Microsoft Corporation (NASDAQ:MSFT) is leaving no stone unturned to challenge Google Inc (NASDAQ:GOOGL) (NASDAQ:GOOG) in search business. Expanding on its existing partnership with Twitter Inc (NYSE:TWTR), Microsoft announced that it is adding a new feature in Bing that will allow users to search directly for Twitter content. Now Bing allows users to search celebrity Twitter handles, tweets, and trending hashtags.

Microsoft bing

Microsoft is hungry to bring Twitter’s trending content to Bing

For example, you can search for a hashtag such as ‘#windowsphone’ on Bing to see the top tweets. However, the service is currently available only in the United States for the time being. Microsoft said it would also include the top Twitter content about celebrities in its search results. The Redmond-based company first signed an exclusive deal with Twitter in November last year to integrate some tweets into Bing search results.

The microblogging company had also reached a real-time search deal with Google. But they never rekindled their relationship. Microsoft seems hungry to bring Twitter’s valuable trending content to Bing. Notably, Twitter has its own search engine, where you can search for all its trending content, hashtags and celebrity tweets. It is yet to be seen how Bing affects Twitter’s own service.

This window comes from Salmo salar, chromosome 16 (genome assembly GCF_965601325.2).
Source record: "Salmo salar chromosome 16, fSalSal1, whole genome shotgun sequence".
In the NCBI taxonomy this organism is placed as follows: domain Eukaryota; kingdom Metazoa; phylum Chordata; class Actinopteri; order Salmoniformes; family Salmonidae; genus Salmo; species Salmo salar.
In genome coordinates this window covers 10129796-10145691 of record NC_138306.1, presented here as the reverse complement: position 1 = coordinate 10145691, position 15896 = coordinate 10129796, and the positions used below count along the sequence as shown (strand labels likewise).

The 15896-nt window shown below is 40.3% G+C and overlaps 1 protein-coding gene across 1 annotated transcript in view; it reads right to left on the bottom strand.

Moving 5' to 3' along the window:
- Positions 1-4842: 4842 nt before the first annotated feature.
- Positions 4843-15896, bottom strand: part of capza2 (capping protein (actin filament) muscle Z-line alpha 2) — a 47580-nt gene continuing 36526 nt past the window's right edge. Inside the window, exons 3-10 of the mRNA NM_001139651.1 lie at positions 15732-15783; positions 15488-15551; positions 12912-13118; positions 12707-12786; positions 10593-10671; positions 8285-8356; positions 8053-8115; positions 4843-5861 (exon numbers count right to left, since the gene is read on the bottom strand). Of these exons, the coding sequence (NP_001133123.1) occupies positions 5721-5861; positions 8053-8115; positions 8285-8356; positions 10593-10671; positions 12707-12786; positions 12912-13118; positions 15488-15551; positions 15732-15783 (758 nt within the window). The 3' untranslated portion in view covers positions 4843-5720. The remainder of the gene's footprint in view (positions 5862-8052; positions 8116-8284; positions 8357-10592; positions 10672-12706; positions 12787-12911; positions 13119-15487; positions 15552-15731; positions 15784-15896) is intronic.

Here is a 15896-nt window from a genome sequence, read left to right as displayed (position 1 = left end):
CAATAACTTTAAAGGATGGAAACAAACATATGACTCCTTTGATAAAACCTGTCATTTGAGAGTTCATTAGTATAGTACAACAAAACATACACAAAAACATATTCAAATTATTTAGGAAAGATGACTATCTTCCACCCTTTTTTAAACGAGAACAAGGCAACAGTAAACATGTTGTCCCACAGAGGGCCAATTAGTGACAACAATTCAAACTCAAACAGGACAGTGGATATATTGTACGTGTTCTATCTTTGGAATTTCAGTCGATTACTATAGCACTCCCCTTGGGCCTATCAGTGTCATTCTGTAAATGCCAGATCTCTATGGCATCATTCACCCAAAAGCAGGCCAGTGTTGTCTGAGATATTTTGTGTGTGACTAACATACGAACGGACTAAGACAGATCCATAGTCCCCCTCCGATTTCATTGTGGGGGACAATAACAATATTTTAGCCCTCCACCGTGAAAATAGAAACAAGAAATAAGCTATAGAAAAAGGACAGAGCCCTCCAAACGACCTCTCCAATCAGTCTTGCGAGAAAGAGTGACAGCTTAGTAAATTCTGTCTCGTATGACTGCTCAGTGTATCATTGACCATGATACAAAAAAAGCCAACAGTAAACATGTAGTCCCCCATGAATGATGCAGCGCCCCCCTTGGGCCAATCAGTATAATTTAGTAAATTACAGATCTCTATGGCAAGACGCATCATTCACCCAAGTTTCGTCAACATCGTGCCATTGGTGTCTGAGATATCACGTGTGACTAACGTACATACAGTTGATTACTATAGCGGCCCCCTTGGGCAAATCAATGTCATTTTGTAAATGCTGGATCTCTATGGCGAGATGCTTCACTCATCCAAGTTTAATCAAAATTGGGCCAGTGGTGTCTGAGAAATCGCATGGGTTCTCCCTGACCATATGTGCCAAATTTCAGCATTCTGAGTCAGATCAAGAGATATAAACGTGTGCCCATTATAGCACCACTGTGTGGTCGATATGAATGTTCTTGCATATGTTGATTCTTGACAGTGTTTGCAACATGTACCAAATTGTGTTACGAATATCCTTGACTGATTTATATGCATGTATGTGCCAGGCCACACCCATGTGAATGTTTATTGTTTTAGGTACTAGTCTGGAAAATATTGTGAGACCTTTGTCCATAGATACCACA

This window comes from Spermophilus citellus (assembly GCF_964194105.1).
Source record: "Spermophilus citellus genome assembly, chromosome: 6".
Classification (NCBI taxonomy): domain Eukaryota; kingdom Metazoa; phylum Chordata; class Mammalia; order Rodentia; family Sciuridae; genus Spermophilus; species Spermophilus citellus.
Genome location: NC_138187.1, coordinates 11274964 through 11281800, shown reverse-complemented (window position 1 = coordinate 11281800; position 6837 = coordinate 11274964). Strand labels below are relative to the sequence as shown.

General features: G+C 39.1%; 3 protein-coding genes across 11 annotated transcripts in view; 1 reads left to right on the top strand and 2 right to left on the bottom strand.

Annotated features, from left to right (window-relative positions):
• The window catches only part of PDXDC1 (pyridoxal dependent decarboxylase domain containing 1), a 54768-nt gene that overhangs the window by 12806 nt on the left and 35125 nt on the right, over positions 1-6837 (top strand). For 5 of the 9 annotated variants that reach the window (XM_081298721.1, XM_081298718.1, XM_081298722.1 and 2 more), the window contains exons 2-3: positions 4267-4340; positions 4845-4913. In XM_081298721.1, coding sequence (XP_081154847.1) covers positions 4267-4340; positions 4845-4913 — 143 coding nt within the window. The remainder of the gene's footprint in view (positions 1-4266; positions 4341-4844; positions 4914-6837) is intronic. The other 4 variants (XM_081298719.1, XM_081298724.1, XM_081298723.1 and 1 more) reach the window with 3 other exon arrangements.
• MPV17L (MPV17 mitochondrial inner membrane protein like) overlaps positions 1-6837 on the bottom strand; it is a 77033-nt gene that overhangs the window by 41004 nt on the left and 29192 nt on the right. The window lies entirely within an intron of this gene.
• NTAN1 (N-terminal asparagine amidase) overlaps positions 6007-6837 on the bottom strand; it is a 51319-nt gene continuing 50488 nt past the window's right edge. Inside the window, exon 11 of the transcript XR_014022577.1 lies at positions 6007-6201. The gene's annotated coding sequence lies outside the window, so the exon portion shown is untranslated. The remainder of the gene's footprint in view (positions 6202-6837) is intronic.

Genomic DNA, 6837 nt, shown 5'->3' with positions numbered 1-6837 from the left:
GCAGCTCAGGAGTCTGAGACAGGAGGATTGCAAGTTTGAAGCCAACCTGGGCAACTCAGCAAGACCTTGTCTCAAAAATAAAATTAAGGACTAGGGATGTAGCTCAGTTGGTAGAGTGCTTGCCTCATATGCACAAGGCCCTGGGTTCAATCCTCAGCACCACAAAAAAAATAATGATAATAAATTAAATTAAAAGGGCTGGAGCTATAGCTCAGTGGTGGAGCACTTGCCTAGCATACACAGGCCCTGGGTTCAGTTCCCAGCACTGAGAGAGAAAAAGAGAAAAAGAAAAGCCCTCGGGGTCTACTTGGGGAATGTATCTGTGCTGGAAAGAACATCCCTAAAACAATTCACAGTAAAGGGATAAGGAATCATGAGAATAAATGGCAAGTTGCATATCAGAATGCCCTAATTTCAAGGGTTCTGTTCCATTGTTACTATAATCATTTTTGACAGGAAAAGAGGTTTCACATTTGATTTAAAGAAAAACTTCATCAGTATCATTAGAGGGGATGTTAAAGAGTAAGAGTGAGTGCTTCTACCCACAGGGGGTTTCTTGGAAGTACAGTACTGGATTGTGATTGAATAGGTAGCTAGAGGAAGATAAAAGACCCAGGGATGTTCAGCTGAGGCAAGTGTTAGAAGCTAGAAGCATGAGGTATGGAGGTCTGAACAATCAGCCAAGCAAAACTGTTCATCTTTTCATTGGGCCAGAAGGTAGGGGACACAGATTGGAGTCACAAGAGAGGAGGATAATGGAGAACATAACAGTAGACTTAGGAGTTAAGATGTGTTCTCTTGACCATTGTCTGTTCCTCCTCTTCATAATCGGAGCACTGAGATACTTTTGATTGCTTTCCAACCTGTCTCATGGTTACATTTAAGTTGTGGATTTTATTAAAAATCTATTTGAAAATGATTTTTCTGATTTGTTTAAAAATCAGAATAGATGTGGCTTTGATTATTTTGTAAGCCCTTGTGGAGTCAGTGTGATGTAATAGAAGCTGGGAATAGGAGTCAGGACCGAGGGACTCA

Microsoft introduces many other new features

Microsoft has added many other features as well to its flagship search engine. It will now give faster access to free editions of books. Bing will also give users a direct way to view free online education courses in search results. For instance, if you search for “physics” in Bing, you will see a list of free online courses on physics in the snapshot pane on the left. Microsoft has partnered with Khan Academy for these courses.

Moreover, if you search for a book title, Bing results will show you links to a free ebook copy. If a free ebook is not available on that subject, the snapshot pane will display a link to the nearest public library where that book might be available.

Microsoft shares were down 0.62% to $41.99 at 10:50 AM EDT on Monday.